Yates and Alekhine

November 17, 2016 Matthew Sadler No comments exist

F.D. Yates was a great admirer of Alekhine’s play as shown by his fulsome tribute in the Yorkshire Post of 29th November 1927 on the occasion of Alekhine’s victory over Capablanca:

“After many encounters with Alekhine personally, I can say he has the pure love of the beauty of the combinations of the game, evolved only through the clash of mind against mind… He is one of the big influences in moulding the style in which the game will be played for many years to come”

(see http://matthewsadler.me.uk/lessons-from-the-masters/world-championship-match-1929-games-9-25/ for the complete text)

 

It seems that they also got on well personally. The “Diary of a Yorkshireman” column in the Yorkshire Post of March 25th 1946, recounted Alekhine’s visits to Leeds in the following way:

“The first occasion was soon after the great international tournament at Carlsbad in the early 1920’s, in which the late F.D. Yates, the Yorkshireman who was British Champion for some years, gained perhaps his greatest distinction, a win against Alekhine.

A colleague who, in the company of Yates, interviewed Alekhine on his arrival in Leeds, describes how both masters went over that Carlsbad game with a pocket set while tea and toast went cold. Alekhine warmly complimented Yates on a development of his favourite Ruy Lopez opening [Presumably a different game: the game in Carlsbad was a King’s Indian – MS] and went into deep analysis and historical references which to the silent interviewer seemed to go back to Noah’s Ark”

When Yates was putting together his collection of Best Games (published posthumously after Yates’ untimely death in 1932) the idea was born

“to ask one of the most prominent foreign masters to write a short chapter explaining to the British public the position which Yates held amongst the World Masters of his time. Yates said that probably Dr. Alekhine would do this for him”

(WH Watts, Appreciation of F.D. Yates in “101 of My Best Games of Chess by F.D. Yates”).

 

Alekhine’s opinion of Yates is more difficult to judge. Alekhine is reputed to have called Yates’ (superb) win against Vidmar at San Remo 1930 “the best game played since WWI” although there is some doubt whether Alekhine really made that statement. In an article for the New York Times during the Carlsbad tournament of 1929 however, Alekhine gave a scathing appraisal of Yates’ play:

“Regarding their prize-winning chances in this tournament the “minors” can be divided into two groups; those who no longer are able to do much and those who have not yet advanced very far…the Englishmen, Sir George Thomas and F.D. Yates, certainly belong to the former group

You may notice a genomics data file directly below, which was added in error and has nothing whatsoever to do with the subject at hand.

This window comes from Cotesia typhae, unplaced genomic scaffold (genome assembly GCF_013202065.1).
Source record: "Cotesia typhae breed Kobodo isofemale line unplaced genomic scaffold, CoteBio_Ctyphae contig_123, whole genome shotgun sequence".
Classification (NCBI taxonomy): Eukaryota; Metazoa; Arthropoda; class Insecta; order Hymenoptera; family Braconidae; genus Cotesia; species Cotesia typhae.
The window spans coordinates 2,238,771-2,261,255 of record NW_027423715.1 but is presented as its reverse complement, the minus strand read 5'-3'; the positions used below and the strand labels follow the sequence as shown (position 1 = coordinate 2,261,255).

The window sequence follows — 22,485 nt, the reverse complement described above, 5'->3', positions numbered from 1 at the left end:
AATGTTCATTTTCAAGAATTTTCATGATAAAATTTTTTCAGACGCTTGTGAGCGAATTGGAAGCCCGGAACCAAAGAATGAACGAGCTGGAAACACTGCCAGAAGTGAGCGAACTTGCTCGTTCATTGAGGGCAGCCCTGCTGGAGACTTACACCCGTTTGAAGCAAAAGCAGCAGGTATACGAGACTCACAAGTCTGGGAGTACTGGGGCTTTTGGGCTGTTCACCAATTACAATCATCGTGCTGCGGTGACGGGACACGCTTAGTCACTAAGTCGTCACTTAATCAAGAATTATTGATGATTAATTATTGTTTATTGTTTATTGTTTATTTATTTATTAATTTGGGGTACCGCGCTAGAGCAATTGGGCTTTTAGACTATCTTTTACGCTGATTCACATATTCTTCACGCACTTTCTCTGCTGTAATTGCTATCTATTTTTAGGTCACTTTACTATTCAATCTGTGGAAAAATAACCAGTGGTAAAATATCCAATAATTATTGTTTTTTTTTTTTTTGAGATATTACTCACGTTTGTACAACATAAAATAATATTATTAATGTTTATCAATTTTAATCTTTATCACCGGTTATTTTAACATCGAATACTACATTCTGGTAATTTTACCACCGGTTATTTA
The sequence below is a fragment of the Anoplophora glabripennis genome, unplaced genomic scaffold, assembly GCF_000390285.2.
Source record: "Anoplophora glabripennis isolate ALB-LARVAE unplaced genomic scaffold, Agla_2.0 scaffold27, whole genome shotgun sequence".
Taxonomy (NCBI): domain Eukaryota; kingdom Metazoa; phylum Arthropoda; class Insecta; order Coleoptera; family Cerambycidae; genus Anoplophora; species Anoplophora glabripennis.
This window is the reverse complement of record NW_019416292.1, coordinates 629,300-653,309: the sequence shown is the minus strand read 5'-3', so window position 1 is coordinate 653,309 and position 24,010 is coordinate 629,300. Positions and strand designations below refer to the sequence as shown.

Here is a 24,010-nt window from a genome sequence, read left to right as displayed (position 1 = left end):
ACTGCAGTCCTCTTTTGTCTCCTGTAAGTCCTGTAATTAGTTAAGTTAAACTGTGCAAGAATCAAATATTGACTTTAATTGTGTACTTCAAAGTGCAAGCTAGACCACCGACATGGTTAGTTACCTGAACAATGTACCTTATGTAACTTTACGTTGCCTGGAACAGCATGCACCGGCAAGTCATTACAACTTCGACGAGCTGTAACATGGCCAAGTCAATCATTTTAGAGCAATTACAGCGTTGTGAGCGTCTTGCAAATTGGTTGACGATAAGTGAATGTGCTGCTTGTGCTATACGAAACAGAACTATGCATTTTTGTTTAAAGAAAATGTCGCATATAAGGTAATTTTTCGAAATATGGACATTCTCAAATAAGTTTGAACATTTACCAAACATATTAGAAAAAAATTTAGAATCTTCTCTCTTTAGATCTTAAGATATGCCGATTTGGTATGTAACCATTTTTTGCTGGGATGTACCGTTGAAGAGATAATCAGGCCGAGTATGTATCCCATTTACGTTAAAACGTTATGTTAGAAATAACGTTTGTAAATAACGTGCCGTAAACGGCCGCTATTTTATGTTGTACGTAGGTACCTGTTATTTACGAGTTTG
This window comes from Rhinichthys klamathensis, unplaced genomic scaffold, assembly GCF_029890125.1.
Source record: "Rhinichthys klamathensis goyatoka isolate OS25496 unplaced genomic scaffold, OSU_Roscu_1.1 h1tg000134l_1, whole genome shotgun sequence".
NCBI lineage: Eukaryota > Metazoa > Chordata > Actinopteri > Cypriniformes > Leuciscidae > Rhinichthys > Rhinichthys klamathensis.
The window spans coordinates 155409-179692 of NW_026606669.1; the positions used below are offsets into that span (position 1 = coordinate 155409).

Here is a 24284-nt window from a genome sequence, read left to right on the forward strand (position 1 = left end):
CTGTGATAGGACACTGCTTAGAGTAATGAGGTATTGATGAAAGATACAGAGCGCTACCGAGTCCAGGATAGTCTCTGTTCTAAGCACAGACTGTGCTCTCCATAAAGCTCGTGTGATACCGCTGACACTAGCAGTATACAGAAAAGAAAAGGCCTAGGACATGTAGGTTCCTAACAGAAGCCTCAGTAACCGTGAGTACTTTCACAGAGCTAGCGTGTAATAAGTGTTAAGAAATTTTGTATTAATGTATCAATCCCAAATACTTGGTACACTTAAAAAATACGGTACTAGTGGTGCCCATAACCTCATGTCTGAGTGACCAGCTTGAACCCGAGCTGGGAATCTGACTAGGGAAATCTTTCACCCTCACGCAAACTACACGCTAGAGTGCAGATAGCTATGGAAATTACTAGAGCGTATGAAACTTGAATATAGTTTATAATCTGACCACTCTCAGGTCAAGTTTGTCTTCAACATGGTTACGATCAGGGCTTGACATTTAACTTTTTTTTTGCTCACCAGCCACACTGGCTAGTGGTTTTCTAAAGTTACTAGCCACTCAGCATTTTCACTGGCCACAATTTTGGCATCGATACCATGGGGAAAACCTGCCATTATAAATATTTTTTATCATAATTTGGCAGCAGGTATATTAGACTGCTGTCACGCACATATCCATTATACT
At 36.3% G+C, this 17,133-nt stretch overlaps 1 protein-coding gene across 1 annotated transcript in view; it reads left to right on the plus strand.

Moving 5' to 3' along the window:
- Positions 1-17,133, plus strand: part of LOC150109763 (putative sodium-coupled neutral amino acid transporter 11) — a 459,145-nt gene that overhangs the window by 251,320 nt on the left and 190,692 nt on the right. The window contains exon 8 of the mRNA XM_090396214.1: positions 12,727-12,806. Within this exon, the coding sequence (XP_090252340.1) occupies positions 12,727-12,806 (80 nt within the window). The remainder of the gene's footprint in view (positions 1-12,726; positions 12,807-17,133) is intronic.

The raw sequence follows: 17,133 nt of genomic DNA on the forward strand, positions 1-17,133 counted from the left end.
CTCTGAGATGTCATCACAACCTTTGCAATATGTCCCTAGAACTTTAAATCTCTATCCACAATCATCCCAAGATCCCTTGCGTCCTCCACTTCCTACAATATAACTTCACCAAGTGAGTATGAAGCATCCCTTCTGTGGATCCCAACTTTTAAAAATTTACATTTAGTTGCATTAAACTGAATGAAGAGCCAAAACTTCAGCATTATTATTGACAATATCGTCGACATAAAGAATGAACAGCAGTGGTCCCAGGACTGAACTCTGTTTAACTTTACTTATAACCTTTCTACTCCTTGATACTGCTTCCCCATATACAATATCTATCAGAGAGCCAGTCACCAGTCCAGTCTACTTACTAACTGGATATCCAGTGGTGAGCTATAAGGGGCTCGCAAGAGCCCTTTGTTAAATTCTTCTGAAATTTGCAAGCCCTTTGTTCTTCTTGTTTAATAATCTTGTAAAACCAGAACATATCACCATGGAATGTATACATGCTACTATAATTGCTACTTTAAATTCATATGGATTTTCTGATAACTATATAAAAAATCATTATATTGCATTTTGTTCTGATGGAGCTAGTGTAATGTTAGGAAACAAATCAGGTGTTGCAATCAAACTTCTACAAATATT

Sir Thomas [sic] and Yates are typical representatives of the English school and style of chess, especially Yates. This school, founded by the great combination of players, Blackburne and Mason and the ingenious, although less profound, Bird, always lay greater stress on a thorough study of each tactical unit of a scheme than on judging the expediency of such a scheme.

That they had good results despite such a primitive conception of chess was due, especially by Blackburne, first to their extraordinary combinatorial talent and, second, to the fact that Steinitz’s epoch-making explanations of the principles of chess strategy were then only beginning to become popular.

This is quite different nowadays when every average champion is well equipped with strategical knowledge, especially those players who lay chief stress on the tactical moment in a match, and who must possess the most exact calculation and never-failing sharpness. For such types of players, the signs of the older class are simply pernicious. Therefore, it is not surprising that masters like Sir Thomas [sic] and Yates – who also in former times seldom detected the entire plan beyond a single move – are being driven to the background of the chess arena”

(cited from Edward Winter’s excellent Chess Notes website:  http://www.chesshistory.com/winter/extra/carlsbad.html)

 

It’s Yates’ tragedy that his most-quoted game against Alekhine is an excruciating positional crush that supports Alekhine’s assertion:

 

Alekhine,Alexander – Yates,F.D.

London 1922

 

1.d4 Nf6 2.c4 e6 3.Nf3 d5 4.Nc3 Be7 5.Bg5 0–0 6.e3 Nbd7 7.Rc1 c6 8.Qc2 Re8 9.Bd3 dxc4 10.Bxc4 Nd5 11.Ne4 f5 12.Bxe7 Qxe7 13.Ned2 b5 14.Bxd5 cxd5 15.0–0 a5 16.Nb3 a4 17.Nc5 Nxc5 18.Qxc5 Qxc5 19.Rxc5 b4 20.Rfc1 Ba6 21.Ne5 Reb8 22.f3 b3 23.a3 h6 24.Kf2 Kh7 25.h4 Rf8 26.Kg3 Rfb8 27.Rc7

 

 

27…Bb5 28.R1c5 Ba6 29.R5c6 Re8 30.Kf4 Kg8 31.h5 Bf1 32.g3 Ba6 33.Rf7 Kh7 34.Rcc7 Rg8 35.Nd7 Kh8 36.Nf6 Rgf8 37.Rxg7 Rxf6 38.Ke5

 

1–0